SCOR­ING SCHOLARSHIPS OVER­SEAS

The num­ber of Aus­tralian stu­dents pur­su­ing sport­ing scholarships to at­tend univer­sity in the US is grow­ing. How early should stu­dents start plan­ning their ter­tiary study, and how can schools stream­line this process?

The Australian Education Reporter - - SPORTS IN SCHOOLS - EMMA DAVIES

THE Na­tional Col­le­giate Ath­letic As­so­ci­a­tion (NCAA) USA is a mem­ber-led or­gan­i­sa­tion which awards more than $3.2 bil­lion in ath­letic scholarships to more than 175,000 stu­dent ath­letes each year.

NCAA El­i­gi­bil­ity Cen­tre As­sis­tant Di­rec­tor Ash­ley Thorn­burg recently vis­ited Wes­ley Col­lege in Perth, WA, where she spoke about the ex­po­nen­tial growth in the num­ber of in­ter­na­tional stu­dent ath­letes study­ing and play­ing for US uni­ver­si­ties.

“We have around half a mil­lion stu­dent ath­letes play­ing at the NCAA level. Five years ago the in­ter­na­tional pop­u­la­tion was around 1 per cent; now it’s up­wards of 11 per cent and grow­ing in leaps and bounds,” Ms Thorn­burg said.

“It’s just a mat­ter of pro­vid­ing ed­u­ca­tion and out­reach in­ter­na­tion­ally so that stu­dent ath­letes in Aus­tralia are well pre­pared if a sports or aca­demic schol­ar­ship pre­sents it­self.”

The US Em­bassy pro­vided fund­ing for Ms Thorn­burgh to travel around Aus­tralia to speak to high school stu­dents as part of a push to build part­ner­ships be­tween Aus­tralian ath­letes and the col­lege/univer­sity path­way in the US.

Ms Thorn­burg is pas­sion­ate about the op­por­tu­ni­ties study­ing in the US pro­vides for both uni­ver­si­ties and stu­dents.

“The ben­e­fits to our col­leges and uni­ver­si­ties is that on the field of play Aus­tralians are ex­tremely tal­ented, dis­ci­plined and per­form well which is some­thing the coaches want in or­der to bet­ter their teams,” she said.

Lan­guage is not a bar­rier, Ms Thorn­burg said, and the shared love of sports be­tween two coun­tries makes the tran­si­tion eas­ier.

“We have over 1110 col­leges and uni­ver­si­ties in the NCAA so there’s a tremen­dous amount of op­por­tu­nity,” she said.

“Divi­sion I and Divi­sion II offer sports scholarships. Divi­sion III can offer aca­demic awards, fi­nan­cial aid, and of­ten­times they give scholarships be­cause some­one is an in­ter­na­tional stu­dent and they want the di­ver­sity on their cam­pus.”

“For Aus­tralian stu­dent ath­letes we see a lot of bas­ket­ballers, soc­cer, golf, ten­nis and women’s row­ing. We spon­sor 24 sports and there’s prob­a­bly an Aus­tralian play­ing in all of them,” Ms Thorn­burg said.

The pre­sen­ta­tions were aimed at Year 11 and 12 stu­dents plan­ning their study be­yond school, but Ms Thorn­burg said the NCAA en­cour­aged stu­dents in early high school to start think­ing about their sub­ject choice and po­ten­tial sport­ing path­ways.

“I al­ways say it’s never too late. It’s cer­tainly never too early to start think­ing about it and start the process, so we’re re­ally ex­cited when we see years 9 and 10 stu­dents here,” she said.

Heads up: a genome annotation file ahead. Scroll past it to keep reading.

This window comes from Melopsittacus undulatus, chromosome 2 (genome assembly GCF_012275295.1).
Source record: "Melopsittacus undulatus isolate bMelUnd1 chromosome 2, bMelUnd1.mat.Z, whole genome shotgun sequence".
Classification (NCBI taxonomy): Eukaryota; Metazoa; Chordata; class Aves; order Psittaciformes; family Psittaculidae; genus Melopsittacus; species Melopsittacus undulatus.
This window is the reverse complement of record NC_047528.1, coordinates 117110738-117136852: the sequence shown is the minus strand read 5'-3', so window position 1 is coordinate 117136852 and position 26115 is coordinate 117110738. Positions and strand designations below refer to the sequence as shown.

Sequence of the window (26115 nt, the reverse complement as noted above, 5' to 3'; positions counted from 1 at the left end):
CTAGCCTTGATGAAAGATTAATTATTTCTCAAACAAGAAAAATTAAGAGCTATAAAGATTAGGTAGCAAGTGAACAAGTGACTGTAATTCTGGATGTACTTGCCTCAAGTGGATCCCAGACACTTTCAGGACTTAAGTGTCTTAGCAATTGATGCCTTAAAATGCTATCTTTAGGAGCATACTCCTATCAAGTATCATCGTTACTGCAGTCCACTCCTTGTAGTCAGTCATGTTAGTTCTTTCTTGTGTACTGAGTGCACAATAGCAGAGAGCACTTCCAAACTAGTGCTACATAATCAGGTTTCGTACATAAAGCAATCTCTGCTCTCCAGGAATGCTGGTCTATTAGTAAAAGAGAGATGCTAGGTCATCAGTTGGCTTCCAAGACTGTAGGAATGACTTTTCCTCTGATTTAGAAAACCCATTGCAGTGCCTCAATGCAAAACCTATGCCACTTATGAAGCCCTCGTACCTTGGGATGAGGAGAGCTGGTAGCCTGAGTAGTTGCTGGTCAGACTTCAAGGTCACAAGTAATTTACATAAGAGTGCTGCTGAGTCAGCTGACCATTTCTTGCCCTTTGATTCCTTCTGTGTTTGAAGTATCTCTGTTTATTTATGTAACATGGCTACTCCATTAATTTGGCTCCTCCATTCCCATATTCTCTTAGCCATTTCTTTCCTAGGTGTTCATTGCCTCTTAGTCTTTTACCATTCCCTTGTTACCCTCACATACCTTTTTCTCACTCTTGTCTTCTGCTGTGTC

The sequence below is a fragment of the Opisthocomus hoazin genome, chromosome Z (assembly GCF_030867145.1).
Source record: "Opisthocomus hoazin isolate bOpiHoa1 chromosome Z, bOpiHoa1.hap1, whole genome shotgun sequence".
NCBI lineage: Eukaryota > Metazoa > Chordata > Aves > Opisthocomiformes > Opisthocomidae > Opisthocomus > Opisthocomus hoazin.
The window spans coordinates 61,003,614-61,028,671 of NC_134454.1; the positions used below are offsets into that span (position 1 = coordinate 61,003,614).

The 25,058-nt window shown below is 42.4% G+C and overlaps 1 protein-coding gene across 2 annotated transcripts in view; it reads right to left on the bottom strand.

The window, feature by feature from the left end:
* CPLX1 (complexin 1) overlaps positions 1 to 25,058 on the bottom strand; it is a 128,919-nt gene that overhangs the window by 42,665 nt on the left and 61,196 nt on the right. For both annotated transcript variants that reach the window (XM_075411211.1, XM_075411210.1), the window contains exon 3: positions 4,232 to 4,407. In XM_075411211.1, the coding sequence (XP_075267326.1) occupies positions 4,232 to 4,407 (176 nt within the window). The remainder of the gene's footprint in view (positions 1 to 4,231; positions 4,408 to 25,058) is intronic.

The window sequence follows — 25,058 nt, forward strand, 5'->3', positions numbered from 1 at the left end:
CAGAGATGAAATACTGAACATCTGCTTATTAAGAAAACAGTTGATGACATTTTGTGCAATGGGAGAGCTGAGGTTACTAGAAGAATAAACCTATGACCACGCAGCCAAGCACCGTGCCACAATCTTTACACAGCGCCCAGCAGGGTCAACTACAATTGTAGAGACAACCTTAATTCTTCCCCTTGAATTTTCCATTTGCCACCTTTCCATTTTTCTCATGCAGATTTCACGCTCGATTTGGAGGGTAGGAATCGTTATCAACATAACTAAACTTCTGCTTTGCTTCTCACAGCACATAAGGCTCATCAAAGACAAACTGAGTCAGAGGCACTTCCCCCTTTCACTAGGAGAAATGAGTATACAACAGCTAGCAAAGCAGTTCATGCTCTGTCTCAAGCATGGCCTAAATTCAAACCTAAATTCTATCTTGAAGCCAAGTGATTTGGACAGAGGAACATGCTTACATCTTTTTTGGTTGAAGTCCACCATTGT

“NCAA has base­line ini­tial el­i­gi­bil­ity re­quire­ments that we’ve put in place be­cause re­search shows that if stu­dent ath­letes are able to meet these re­quire­ments in high school, they’re more likely to re­ceive their four year col­lege de­gree and grad­u­ate. We don’t care what they ma­jor in, we do care that they get a de­gree, so we hope it’s the right fit.”

The def­i­ni­tion of schol­ar­ship can cause a few mis­un­der­stand­ings among par­ents and stu­dents, be­cause in the US a schol­ar­ship can cover a va­ri­ety of dif­fer­ent ex­penses.

The US Con­sul Gen­eral’s Ed­u­ca­tionusa of­fices work with the NCAA to pro­vide in­for­ma­tion on US ter­tiary study for stu­dents and teach­ers, which in­cludes in­for­ma­tion on re­quire­ments for the NCAA.

US Em­bassy Cul­tural Af­fairs of­fi­cer Mike Bower­bank said the of­fices see many stu­dents in year 12 who want to pur­sue the col­lege sport path­way who haven’t met the core course el­i­gi­bil­ity re­quire­ments, and the ear­lier they know the process the smoother it is.

Mr Bower­bank rec­om­mends that stu­dents, par­ents and teach­ers use the range of free on­line re­sources on the Ed­u­ca­tionusa Aus­tralia Face­book page and NCAA web­site, or visit the Ed­u­ca­tionusa ad­vi­sors of­fices within the US Con­sulate Gen­eral in their city.

“If teach­ers and career ad­vi­sors get ap­proached by any stu­dents in­ter­ested in study­ing in the US, con­tact Ed­u­ca­tionusa – our ad­vi­sors are will­ing and happy to come out for a ses­sion. Al­ter­na­tively, send the stu­dents into the Ed­u­ca­tionusa of­fice; there are walk in ap­point­ments on Fri­days in Perth,” Mr Bower­bank said.

Each year, sev­eral stu­dents from Wes­ley Col­lege’s Long Term Ath­letic De­vel­op­ment Pro­gram for tal­ented and elite ath­letes are se­lected for a sports schol­ar­ship in the US.

“Af­ter the NCAA event at Wes­ley this year, there has cer­tainly been a lot more in­ter­est from the boys,” Wes­ley Col­lege Head of Career De­vel­op­ment Jayne Dun­can said.

“Study­ing in the US is seen to be a real ‘value adding’ propo­si­tion for the boys and a point of dif­fer­ence for stu­dents en­ter­ing the highly com­pet­i­tive job mar­ket,” she said.

U.S. Con­sul Gen­eral in Perth Rachel Cooke, Ed­u­ca­tion USA co­or­di­na­tor Sarah O’reilly, and NCAA El­i­gi­bil­ity Cen­tre As­sis­tant Di­rec­tor Ash­ley Thorn­burg.

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